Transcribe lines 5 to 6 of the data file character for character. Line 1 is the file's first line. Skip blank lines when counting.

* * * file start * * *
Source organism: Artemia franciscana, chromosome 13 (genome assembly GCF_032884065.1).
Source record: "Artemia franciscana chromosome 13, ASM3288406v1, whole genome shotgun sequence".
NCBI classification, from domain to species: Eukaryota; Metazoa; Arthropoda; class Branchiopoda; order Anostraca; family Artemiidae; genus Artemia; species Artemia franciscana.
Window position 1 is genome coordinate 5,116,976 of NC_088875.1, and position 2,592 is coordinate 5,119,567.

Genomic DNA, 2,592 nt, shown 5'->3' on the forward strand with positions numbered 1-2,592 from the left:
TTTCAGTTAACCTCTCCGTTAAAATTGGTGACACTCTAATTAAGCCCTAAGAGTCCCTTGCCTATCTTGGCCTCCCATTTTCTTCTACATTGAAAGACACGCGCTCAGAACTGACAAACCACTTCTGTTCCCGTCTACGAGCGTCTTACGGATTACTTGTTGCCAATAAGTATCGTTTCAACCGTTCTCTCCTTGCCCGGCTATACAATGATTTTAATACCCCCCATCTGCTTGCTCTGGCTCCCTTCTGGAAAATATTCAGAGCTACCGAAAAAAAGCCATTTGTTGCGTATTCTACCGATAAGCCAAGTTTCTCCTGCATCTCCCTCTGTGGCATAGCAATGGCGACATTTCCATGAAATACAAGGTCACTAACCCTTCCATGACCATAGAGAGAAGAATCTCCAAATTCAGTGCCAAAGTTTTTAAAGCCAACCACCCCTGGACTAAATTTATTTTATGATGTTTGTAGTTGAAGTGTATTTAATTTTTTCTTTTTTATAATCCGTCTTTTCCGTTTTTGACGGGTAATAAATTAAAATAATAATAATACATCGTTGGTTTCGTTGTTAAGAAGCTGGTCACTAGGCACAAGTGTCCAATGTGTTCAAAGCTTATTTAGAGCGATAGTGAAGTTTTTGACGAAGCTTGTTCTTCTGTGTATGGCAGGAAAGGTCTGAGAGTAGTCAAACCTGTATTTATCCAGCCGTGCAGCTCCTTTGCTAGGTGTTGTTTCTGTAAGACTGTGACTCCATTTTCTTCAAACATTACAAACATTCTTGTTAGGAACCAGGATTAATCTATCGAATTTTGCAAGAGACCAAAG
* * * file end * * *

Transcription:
Genomic DNA, 2,592 nt, shown 5'->3' on the forward strand with positions numbered 1-2,592 from the left:
TTTCAGTTAACCTCTCCGTTAAAATTGGTGACACTCTAATTAAGCCCTAAGAGTCCCTTGCCTATCTTGGCCTCCCATTTTCTTCTACATTGAAAGACACGCGCTCAGAACTGACAAACCACTTCTGTTCCCGTCTACGAGCGTCTTACGGATTACTTGTTGCCAATAAGTATCGTTTCAACCGTTCTCTCCTTGCCCGGCTATACAATGATTTTAATACCCCCCATCTGCTTGCTCTGGCTCCCTTCTGGAAAATATTCAGAGCTACCGAAAAAAAGCCATTTGTTGCGTATTCTACCGATAAGCCAAGTTTCTCCTGCATCTCCCTCTGTGGCATAGCAATGGCGACATTTCCATGAAATACAAGGTCACTAACCCTTCCATGACCATAGAGAGAAGAATCTCCAAATTCAGTGCCAAAGTTTTTAAAGCCAACCACCCCTGGACTAAATTTATTTTATGATGTTTGTAGTTGAAGTGTATTTAATTTTTTCTTTTTTATAATCCGTCTTTTCCGTTTTTGACGGGTAATAAATTAAAATAATAATAATACATCGTTGGTTTCGTTGTTAAGAAGCTGGTCACTAGGCACAAGTGTCCAATGTGTTCAAAGCTTATTTAGAGCGATAGTGAAGTTTTTGACGAAGCTTGTTCTTCTGTGTATGGCAGGAAAGGTCTGAGAGTAGTCAAACCTGTATTTATCCAGCCGTGCAGCTCCTTTGCTAGGTGTTGTTTCTGTAAGACTGTGACTCCATTTTCTTCAAACATTACAAACATTCTTGTTAGGAACCAGGATTAATCTATCGAATTTTGCAAGAGACCAAAG